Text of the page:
In its 50-year history, the Ford Mustang has been through many iterations. From the first generation built in 1964 ½ through to the Fox platform-based model and on to the retro-futuristic vehicle designed under the direction of former VP and chief creative officer J Mays. Though some were clearly more successful designs than others, it’s the first generation that is considered the most iconic product.
It’s no surprise then that when designers and engineers went to work on an all new blueprint for the sixth generation car – the first model with an independent rear suspension and the first destined for sale in European markets – they pinned the 1968 Shelby fastback to their mood boards.
“We set out to do a brand new car and challenge everything. What we did first of all was re-proportioned the entire car,” says exterior design manager Kemal Curic. “We made wider, lower, more aggressive and sportier. We took key elements of the Mustang like the tri-bar taillamps and the shark nose, rear deck but we didn’t want to be retro. We did it in a new way.”
The new car’s front face is a modern execution yet retains characteristic Mustang elements. The forward canted grille builds on the successful predecessors, flanked by slim headlamps that extend into the fenders visually widening the front end. The headlamps themselves – round elements as on most of its predecessors – are now projectors set back in a slender casing and adorned with ‘shark gill’ daytime running lamps.
The entire car is longer, lower and wider than the fifth generation car, but not by much. The hood is 32mm lower; the A-pillar was moved 32mm further back to extend the dash to axle length nearly 100mm; 30mm was shaved off the height of the roof and the decklid sits 70mm lower.
While these changes give the car a more hunkered down appearance in profile, the big change can be seen in the rear ¾ view, where the 70mm wider rear track and the tapering cabin allowed the body to extend 40mm over the rear wheels on either side, giving the 2015 Mustang powerful rear haunches absent from the previous generation.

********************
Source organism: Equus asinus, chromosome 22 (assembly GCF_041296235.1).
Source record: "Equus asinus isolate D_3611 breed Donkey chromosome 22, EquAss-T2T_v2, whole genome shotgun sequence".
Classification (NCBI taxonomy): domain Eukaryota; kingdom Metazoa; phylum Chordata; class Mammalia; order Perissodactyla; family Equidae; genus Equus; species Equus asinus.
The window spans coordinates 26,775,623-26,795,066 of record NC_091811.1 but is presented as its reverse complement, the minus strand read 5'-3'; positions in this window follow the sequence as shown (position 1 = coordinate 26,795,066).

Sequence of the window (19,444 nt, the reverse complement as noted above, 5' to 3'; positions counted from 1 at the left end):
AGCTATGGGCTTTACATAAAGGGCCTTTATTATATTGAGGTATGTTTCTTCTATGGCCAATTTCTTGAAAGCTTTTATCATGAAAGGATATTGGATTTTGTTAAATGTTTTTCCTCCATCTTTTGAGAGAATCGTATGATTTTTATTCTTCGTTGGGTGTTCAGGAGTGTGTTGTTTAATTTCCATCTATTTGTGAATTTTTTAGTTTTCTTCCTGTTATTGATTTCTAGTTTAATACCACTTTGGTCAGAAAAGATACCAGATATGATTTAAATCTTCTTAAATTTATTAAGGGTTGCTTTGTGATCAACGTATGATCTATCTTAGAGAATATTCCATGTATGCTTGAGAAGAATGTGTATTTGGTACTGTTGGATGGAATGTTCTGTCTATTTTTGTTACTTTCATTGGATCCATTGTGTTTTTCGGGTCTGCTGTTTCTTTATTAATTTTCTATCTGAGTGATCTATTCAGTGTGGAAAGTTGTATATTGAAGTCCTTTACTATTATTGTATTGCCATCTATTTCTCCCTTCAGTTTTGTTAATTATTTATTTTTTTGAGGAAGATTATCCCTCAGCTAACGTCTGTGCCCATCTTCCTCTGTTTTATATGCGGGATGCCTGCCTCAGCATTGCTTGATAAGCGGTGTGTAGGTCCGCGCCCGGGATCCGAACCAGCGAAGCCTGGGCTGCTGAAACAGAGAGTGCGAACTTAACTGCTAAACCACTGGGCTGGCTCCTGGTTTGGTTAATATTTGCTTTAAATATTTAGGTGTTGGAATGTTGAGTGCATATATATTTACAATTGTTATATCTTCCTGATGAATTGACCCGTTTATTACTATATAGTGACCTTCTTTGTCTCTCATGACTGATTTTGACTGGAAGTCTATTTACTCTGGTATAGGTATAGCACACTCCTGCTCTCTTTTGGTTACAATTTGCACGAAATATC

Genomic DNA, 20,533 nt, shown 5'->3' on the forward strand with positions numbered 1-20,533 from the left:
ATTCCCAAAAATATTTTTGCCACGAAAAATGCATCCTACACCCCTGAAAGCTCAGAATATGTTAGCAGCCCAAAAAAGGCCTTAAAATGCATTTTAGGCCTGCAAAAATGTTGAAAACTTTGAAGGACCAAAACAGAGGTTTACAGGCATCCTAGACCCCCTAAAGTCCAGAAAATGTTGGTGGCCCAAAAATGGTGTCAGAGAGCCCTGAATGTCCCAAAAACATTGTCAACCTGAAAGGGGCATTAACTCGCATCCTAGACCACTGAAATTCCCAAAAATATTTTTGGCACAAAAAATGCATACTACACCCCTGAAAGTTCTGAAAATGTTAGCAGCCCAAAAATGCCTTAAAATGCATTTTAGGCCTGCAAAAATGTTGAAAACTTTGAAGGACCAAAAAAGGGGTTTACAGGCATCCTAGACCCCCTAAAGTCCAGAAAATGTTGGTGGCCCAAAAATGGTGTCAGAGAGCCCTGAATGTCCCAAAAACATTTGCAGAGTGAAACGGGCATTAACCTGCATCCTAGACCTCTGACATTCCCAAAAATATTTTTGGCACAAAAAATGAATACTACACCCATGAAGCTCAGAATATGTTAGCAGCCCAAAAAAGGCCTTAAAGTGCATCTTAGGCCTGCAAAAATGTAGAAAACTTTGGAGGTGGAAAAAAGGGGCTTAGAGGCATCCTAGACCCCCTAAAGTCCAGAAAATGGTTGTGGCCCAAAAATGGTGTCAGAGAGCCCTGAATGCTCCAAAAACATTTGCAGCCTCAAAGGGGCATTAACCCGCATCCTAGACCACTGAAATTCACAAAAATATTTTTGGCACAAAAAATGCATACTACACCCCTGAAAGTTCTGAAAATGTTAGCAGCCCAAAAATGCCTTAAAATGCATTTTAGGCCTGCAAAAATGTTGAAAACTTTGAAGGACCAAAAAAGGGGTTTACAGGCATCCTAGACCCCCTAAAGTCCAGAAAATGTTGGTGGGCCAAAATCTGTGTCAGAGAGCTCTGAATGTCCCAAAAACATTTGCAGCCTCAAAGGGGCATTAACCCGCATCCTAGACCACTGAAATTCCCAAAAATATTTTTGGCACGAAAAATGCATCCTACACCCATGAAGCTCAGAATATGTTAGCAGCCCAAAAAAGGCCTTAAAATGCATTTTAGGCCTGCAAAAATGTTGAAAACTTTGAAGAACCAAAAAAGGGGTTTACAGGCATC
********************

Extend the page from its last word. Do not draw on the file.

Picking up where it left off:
The rear end has also seen a number of changes to bring the car full circle into the modern era. Though its symbolic tri-bar taillamps ensure that the car’s definitive down-road-graphic will be immediately recognized as a Mustang, the indirect firing LEDs allowed designers to create a more three dimensional, sculptural shape.
“We reintroduced the fastback to look like the iconic first generation car introduced in 1968 and wanted to have that proportion, shark bite nose and short deck,” says Curic. “We re-proportioned the car, set the volume right and re-interpreted iconic elements such as the tri-bar taillamps and the character lines on the bodyside.”
The tri-bar element – shark gills as they’re referred to within Ford – within the front lamps, and repeated in the taillamp design is one of the more distinctive features, but there are others that aren’t immediately noticeable on first read.
One of these is the forward cant of its trapezoidal grille, which, in profile, serves to give the vehicle a forward-lunging quality. This is also accentuated in the rear fascia, which is far more heavily raked than it has been on any generation before it, tilting forward to mimic the momentum of the trapezoidal grille.
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